Bongbong Marcos won’t run as senator but Imee might
Former Senator Ferdinand “Bongbong” Marcos remains firm in his decision not to run as senator in the 2019 elections but said his sister, Ilocos Norte Gov. Imee Marcos, might join the Senate race.
“No,” Marcos told INQUIRER.net in an interview on Sunday when asked if he would run as senator in next year’s mid-term elections.
“My plans are just to continue with my protest and to try [to] quicken the recount as much as possible,” Marcos said, being true to his word and having declared this on several occasions already.
He said running for senator would affect his electoral protest against Vice President Ma. Leonor “Leni” Robredo, which he filed before the Presidential Electoral Tribunal (PET) in 2016.
“To run in 2019, I have to give up my protest. I have no intention of giving up my protest,” the former senator said.
Marcos lost to Robredo by 263,473 votes during the vice presidential race in the May 2016 national elections.
Despite admitting that the electoral protest was “taking too long,” Marcos said he is determined to finish his protest up to the very end of the process.
“Well, it’s natural for a protestant to find that it’s taking too long,” he said. “[But] we cannot stop now.”
The vote recount for the poll protest between Marcos and Robredo officially started on April 2.
“I have always been saying and I continue to say that two years is a very long time to keep the Filipino people waiting as to what is the real story, what really happened during the last elections,” he said.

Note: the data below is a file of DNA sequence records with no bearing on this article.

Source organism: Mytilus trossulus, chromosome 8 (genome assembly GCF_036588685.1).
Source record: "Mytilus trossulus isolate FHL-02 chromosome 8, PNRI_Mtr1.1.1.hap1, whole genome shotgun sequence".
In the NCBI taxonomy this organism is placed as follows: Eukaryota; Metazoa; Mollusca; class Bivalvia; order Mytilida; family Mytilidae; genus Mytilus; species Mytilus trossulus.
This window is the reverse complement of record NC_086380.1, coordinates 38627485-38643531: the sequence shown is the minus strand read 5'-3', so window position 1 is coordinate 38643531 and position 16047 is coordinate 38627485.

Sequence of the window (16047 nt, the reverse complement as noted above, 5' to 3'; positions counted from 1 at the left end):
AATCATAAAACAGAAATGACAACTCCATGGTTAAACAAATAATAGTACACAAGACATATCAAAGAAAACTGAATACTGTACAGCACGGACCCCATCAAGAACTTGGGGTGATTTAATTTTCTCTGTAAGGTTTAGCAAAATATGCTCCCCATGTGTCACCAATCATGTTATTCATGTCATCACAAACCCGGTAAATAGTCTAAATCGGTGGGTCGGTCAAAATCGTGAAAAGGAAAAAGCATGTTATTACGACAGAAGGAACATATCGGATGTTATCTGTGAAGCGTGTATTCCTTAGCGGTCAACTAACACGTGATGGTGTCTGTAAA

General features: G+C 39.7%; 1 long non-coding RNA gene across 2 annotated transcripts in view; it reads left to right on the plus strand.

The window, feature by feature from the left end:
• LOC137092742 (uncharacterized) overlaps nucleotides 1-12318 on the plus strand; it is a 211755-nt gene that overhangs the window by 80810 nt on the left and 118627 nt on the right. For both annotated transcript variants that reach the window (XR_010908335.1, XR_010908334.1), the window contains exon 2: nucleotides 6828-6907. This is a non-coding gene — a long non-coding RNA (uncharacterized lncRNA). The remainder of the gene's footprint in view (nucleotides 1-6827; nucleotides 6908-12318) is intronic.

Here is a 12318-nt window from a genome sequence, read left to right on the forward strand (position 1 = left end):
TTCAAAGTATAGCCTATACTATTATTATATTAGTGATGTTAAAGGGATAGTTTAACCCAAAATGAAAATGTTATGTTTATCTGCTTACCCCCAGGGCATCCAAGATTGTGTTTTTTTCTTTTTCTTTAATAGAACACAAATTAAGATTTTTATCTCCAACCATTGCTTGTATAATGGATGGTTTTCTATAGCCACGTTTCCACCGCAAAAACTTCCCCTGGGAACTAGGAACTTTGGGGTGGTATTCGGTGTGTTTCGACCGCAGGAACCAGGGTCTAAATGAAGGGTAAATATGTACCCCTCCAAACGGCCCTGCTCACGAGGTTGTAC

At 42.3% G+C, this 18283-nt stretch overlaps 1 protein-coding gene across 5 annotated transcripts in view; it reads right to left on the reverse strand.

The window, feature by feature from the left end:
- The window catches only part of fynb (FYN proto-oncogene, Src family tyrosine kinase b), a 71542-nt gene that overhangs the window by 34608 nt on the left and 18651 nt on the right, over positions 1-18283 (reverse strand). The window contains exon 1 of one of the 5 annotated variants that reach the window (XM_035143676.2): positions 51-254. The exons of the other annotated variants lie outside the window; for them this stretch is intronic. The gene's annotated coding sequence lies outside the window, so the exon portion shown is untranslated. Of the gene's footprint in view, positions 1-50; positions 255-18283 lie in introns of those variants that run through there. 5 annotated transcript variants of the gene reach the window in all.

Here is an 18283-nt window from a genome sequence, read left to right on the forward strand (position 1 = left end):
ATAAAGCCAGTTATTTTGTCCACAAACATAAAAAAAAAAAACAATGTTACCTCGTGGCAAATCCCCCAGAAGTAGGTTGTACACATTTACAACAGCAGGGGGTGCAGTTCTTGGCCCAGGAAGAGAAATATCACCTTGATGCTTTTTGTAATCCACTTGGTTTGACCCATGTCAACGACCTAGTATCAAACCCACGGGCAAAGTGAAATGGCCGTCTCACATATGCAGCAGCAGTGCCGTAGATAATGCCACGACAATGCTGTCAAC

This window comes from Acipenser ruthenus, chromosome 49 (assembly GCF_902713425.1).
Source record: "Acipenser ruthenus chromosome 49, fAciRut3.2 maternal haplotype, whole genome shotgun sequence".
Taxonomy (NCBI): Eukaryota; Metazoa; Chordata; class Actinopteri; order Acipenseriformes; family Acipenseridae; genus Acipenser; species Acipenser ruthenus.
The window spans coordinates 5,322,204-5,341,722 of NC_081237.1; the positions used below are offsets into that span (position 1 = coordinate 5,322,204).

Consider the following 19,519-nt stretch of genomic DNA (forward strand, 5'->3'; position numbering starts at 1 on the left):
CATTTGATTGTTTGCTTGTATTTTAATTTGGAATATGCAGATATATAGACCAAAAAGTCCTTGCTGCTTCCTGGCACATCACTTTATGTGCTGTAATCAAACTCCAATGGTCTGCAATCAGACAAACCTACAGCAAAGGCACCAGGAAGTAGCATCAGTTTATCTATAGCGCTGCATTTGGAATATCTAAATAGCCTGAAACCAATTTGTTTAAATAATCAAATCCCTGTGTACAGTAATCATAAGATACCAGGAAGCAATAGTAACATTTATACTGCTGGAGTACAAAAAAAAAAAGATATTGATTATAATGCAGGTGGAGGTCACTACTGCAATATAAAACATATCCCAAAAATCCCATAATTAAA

“I think it’s well accepted that there was cheating,” he said, adding that the people would want to know how it happened and how many votes were lost due to cheating. “That’s all that I’m really working at these days.”
Imee for senator?
Despite his firm decision not to run as senator, Marcos said his elder sister Imee might run as senator.
Imee is now on his last term as Ilocos Norte governor.
“Nag-iikot-ikot na siya para tingnan kung ano ba talaga, kung maganda ba ang kanyang chances sa 2019 elections for the Senate [She’s been going around the country to see if he has good chances in the 2019 senatorial elections],” he said.
Imee had earlier said that the uncertainty on the electoral protest of her brother was making their family ponder about sending another Marcos to run for a national position.
“Maybe my protest may have little to do with it but I think it is more really taking the political pulse around the country kung ano talaga ang sitwasyon. So that’s probably more important to her rather than how the recount is going,” Bongbong said.
Duterte endorsement ‘a big factor’
Bongbong said President Rodrigo Duterte’s endorsement of Imee, should she decide to run, would be “a big factor.”
Duterte is a good friend of the Marcoses and has publicly said that Imee was one of the few politicians who supported her candidacy as president.
“Any endorsement from a very popular president like President Digong e malaking bagay yun like sa national. Eh matindi ang suporta ni President Duterte e [that is a big factor for a national scope. President Duterte has an intense support],” he humbly said.